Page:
Bravely Default: Flying Fairy Impressions

Bravely Default Flying Fairy is the spiritual successor to 4 Heroes of light,  a previous Square Enix title that modeled itself, both aesthetically and mechanically, after the classic FF style. Now, aside from the ridiculous title, the game is a rather enjoyable JRPG from what I’ve played of the demo. It’s a rare gem in an era where JRPG’s are few and far between with good JRPG’s fewer and farther. But Bravely Default: Flying Fairy satisfies that craving with clever design and beautiful art.

The Bravely Default: Flying Fairy demo’s main purpose is to showcase the game’s robust, interesting take on the old turn-based battle system. Battles now feature two commands entitled Default, which stores action points and puts you on the defensive, and Brave, which allows you to take multiple turns by spending action points. I’ll admit, it’s a slightly slower take on the turn-based formula that requires extra planning before each attack is made. However, this ushers in a more strategic outlook to each turn which I quite enjoyed.

Turn Based back with style

Turn Based back with style.

Customization in Bravely Default: Flying Fairy is another asset of the game that’s a big draw, especially for RPG fans. The demo does a good job of revealing how the Job system (akin to the old FF job system) will be the main source of character development, including raising job levels and mix-matching different job skills. Equipment, as well, is another customizable option that’ll have the player collecting, grinding, and leveling for a while. I found it to be very expansive as the potential for a lot of content is present.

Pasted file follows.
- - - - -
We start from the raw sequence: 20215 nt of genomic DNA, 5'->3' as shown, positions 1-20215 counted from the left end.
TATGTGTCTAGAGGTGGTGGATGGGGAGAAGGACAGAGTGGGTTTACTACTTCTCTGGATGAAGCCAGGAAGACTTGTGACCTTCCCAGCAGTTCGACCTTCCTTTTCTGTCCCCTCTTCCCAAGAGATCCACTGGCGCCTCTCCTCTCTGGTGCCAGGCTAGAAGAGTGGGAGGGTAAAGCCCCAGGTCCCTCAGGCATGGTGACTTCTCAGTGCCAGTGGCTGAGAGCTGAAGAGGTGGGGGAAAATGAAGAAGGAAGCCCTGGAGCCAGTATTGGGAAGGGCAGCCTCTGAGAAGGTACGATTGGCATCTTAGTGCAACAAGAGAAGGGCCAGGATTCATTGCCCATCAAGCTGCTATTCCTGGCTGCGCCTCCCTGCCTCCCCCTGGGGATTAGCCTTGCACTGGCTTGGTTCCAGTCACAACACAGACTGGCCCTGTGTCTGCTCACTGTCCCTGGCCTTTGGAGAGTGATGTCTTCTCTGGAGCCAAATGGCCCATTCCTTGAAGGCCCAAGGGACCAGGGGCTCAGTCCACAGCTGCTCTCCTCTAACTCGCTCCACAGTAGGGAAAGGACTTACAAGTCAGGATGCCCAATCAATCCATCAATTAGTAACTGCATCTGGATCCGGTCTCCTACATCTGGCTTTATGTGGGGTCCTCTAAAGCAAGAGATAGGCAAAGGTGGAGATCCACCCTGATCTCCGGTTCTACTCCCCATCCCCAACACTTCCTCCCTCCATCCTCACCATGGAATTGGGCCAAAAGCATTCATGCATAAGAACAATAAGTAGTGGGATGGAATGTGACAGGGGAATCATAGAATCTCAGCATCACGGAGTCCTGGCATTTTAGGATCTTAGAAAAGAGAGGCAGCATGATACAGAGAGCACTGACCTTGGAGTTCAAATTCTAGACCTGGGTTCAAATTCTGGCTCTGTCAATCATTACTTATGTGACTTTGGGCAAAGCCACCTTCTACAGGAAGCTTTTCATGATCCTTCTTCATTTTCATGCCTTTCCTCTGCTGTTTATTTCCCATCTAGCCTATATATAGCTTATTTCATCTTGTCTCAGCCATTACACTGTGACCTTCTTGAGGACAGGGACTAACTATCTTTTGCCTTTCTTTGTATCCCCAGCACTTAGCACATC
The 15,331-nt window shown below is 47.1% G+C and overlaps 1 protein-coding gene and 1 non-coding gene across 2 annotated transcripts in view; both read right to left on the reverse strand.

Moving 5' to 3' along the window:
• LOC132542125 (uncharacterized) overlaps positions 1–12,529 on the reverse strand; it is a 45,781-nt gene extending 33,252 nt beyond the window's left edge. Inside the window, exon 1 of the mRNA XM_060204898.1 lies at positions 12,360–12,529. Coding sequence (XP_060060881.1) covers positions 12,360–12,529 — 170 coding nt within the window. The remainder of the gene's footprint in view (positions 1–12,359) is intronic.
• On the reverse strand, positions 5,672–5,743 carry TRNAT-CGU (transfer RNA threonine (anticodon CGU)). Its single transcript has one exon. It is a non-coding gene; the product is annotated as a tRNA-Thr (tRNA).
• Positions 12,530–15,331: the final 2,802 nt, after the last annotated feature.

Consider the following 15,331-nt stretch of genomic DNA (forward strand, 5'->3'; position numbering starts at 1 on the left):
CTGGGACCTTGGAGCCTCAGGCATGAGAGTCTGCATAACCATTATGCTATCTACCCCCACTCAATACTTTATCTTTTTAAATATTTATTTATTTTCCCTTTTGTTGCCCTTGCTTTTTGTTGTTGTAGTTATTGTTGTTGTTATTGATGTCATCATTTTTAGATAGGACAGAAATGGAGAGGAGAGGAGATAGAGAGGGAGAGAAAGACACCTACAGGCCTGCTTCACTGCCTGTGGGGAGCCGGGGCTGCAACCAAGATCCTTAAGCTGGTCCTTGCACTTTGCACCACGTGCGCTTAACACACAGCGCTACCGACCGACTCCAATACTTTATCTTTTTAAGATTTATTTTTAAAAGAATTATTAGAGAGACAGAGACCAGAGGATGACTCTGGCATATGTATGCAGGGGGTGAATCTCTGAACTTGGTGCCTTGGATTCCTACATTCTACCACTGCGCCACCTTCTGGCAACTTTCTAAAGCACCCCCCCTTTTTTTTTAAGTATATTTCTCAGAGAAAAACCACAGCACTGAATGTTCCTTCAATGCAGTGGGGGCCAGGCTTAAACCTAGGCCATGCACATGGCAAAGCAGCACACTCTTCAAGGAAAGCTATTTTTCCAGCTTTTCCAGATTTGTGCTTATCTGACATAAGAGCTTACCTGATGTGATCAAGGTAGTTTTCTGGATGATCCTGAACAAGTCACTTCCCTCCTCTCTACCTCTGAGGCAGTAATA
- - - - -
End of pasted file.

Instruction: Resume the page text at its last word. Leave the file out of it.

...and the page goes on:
Along with the new battle system and the substantial amount of character customization, Bravely Default: Flying Fairy also features a substantial amount of Streetpass integration. During battle, you can call on your friends’ characters as a form of pseudo-summon to assist your party; your characters can even learn and improve their own jobs based on the jobs of your friends’ characters. Secondly, the game features a Streetpass mini-game that runs congruent to the main campaign where you rebuild the village of Norende by employing your Streetpass friends. These two systems are interesting and intuitive, allowing the player to create and manage an in-game community based around your own 3DS community. Yet, as a Western consumer where Streetpass is a rare occurrence (unless you attend certain conventions), this integration feels more like it was built for a Japanese audience.

Looks like a town ripe for a Professor Layton mystery

Looks like a town ripe for a Professor Layton mystery.

From what I experienced during the demo, I’m really looking forward to immersing myself in the world of Bravely Default: Flying Fairy. My real only reservation about the game right now is the quality of the story and its characters, which can make or break a JRPG. That aside, however, we’re looking forward to the game’s release on February 7th. We’ll also be writing a review for the game that week as well.

Written and Edited by Tim Atwood
Chief Editor at The Pixel Pen Review


One response to “Bravely Default: Flying Fairy Impressions

  1. Pingback: Bravely Default Review | The Pixel Pen Review·

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